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Moving On

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An extended stay at the hospital for my husband in a ward generally meant for people who stay no more than a few days had me thinking. People would come and go and we would have to stay. Sometimes the bed next to us was empty and then a new patient would come, but he would leave before too long. 
 
 
One of my daughter's said that is how she felt during child birth of one of her children. Women would come give birth and move on, and she would be in the same bed waiting, pushing, still in pain, wondering when she would be able to move on
 
 
In a healthy life outside of the hospital we get to decide when we move on. It just so happens that most of us, at least most of the time, don't think about this so we don't make a conscious effort of movement. As a result, we stay where we are, not because we necessarily want to be in that place, but because by doing nothing, by not consciously thinking about our lives and making an effort, we have made a decision to stay where we are, even if it is an unconscious decision. 
 
 
Maybe we see others moving on, maybe we don’t. Maybe we close our eyes to the possibility that we can change our own situation, or maybe we feel that it is too big a leap to get to where we really want to go.
 
 
When we do think about where we would like to be we often think we are too old, or it is unattainable, or it would be too hard financially, or for the family, or just take too much effort to be worth the trouble.
 
 
I certainly don’t begrudge the other patients moving on. That is what is supposed to happen and I wish them good health. But, it makes me think. We are all supposed to move on. We aren’t supposed to be stagnant in the hospital or in life. Likewise, we are also supposed to have movement in our spiritual lives.
 
 
No matter what you do, or don’t do regarding religion, there are still aspects of your life that you probably feel are spiritual. Whether you visit the sick, or someone who is lonely, or you give someone a ride somewhere, volunteer at an institution, or you give charity. Who can’t do a little something more? Likewise, even if you try to follow all of the commandments, there is always something more that you can do without going crazy.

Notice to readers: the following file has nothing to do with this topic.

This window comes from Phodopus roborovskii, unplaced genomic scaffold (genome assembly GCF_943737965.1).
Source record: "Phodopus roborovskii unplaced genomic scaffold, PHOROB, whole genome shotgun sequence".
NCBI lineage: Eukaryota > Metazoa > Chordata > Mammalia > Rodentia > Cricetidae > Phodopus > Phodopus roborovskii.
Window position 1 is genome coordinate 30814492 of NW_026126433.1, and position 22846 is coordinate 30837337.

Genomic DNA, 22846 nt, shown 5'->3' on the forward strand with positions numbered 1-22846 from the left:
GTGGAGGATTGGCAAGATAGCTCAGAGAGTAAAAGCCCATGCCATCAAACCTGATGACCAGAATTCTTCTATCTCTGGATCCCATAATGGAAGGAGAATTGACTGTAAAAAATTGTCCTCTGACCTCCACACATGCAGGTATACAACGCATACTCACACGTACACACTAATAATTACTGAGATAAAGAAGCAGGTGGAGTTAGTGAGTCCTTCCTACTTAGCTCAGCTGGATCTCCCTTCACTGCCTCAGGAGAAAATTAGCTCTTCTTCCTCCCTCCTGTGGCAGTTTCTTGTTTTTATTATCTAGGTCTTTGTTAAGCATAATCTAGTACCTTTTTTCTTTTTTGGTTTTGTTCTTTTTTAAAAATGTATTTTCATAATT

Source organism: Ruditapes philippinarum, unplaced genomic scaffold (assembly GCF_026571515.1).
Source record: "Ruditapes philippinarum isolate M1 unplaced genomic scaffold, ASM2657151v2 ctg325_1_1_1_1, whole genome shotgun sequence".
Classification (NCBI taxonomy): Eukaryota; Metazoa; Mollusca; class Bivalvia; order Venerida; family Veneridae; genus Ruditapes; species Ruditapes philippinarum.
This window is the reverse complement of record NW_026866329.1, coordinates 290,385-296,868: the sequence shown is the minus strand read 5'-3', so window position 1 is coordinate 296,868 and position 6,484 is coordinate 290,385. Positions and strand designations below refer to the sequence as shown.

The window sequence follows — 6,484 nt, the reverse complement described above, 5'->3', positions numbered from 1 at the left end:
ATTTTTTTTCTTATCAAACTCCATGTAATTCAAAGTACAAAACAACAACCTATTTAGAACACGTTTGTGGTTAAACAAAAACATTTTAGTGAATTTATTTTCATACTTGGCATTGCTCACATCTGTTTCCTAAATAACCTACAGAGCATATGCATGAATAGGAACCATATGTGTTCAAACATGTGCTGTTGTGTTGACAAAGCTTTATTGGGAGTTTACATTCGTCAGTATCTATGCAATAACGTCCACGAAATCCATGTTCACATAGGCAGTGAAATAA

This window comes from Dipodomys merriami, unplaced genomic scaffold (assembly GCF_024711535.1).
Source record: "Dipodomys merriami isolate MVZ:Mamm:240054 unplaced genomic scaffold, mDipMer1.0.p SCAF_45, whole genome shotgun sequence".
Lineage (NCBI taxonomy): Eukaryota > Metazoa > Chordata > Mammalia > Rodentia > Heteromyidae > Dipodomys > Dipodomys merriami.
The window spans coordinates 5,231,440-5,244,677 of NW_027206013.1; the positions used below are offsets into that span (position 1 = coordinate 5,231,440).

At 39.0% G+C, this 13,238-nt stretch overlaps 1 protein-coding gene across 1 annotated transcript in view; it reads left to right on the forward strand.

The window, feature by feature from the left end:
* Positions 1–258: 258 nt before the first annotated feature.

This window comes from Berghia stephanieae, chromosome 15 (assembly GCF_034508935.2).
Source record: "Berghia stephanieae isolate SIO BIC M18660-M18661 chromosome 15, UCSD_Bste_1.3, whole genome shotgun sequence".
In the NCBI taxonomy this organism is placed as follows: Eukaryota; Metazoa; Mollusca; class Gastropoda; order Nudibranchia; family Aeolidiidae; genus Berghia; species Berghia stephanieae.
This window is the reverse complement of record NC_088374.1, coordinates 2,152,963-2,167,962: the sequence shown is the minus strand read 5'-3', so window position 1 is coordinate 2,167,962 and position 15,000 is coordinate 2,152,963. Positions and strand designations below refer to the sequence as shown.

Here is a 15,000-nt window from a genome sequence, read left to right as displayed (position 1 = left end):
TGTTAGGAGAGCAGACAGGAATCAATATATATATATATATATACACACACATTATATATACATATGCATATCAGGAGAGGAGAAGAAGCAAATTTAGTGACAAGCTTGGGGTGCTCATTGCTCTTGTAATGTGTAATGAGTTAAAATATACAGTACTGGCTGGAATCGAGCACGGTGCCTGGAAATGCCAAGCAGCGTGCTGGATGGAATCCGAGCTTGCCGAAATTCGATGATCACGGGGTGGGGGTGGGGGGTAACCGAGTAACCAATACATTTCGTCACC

Movement does not have to be radical, but it should exist. Taking on something new will lead you down the path to where you want to go. You can design your path. Do you want to become a more giving person? Start by giving a small amount of money once a week to a charity. (You can collect the money in a can until it adds up to an amount that you are comfortable handing over to the charity of your choice.) Or volunteer an hour a week at an institute that you care about, or offer to help out someone that you know could use a hand.
 
 
Perhaps you would like to explore your Judaism more? Look into classes in a synagogue, Jewish Community Center, or university near you. If there is nothing nearby think of hiring a private teacher for yourself or starting a small study group. There are also courses and lots of information on the Internet.
 
 
Many people prefer doing rather than learning. Think about lighting Shabbat candles before the arrival of Shabbat. There are many ways to make Shabbat special such as preparing a nicer meal and inviting friends or family for a Shabbat meal. Or read a bit of Torah every Shabbat and get acquainted, or reacquainted, with the Torah and what it has to offer. (I suggest reading with commentaries to get a fuller understanding of the stories.)
 
 
There are so many baby steps that you can take in religion. It is not an all or nothing proposition. But, it will not happen on its own. You have to make a conscious decision to do something. Think about what would make your life more meaningful.
 
 
I hope that you love your life, but I also bet that you could take it to new heights. So, take some time to think and explore and decide on something, even the tiniest thing that you could do to make your life a more meaningful one. Explore with your actions and/or with your intellect options that can help you move forward.
 
Marcia Goldlist is a regular contributor of blog postings on Jewish Values Online. She was the author of one of the blog postings selected for the Second Quarter 5779 Jewish Values Online Best Blogs.
 
Please note: All opinions expressed in Blog Postings and comments on the Jewish Values Online site and through Jewish Values Online are those of the author, and do not necessarily reflect the views, thoughts, beliefs, or position of Jewish Values Online, or those associated with it.
 
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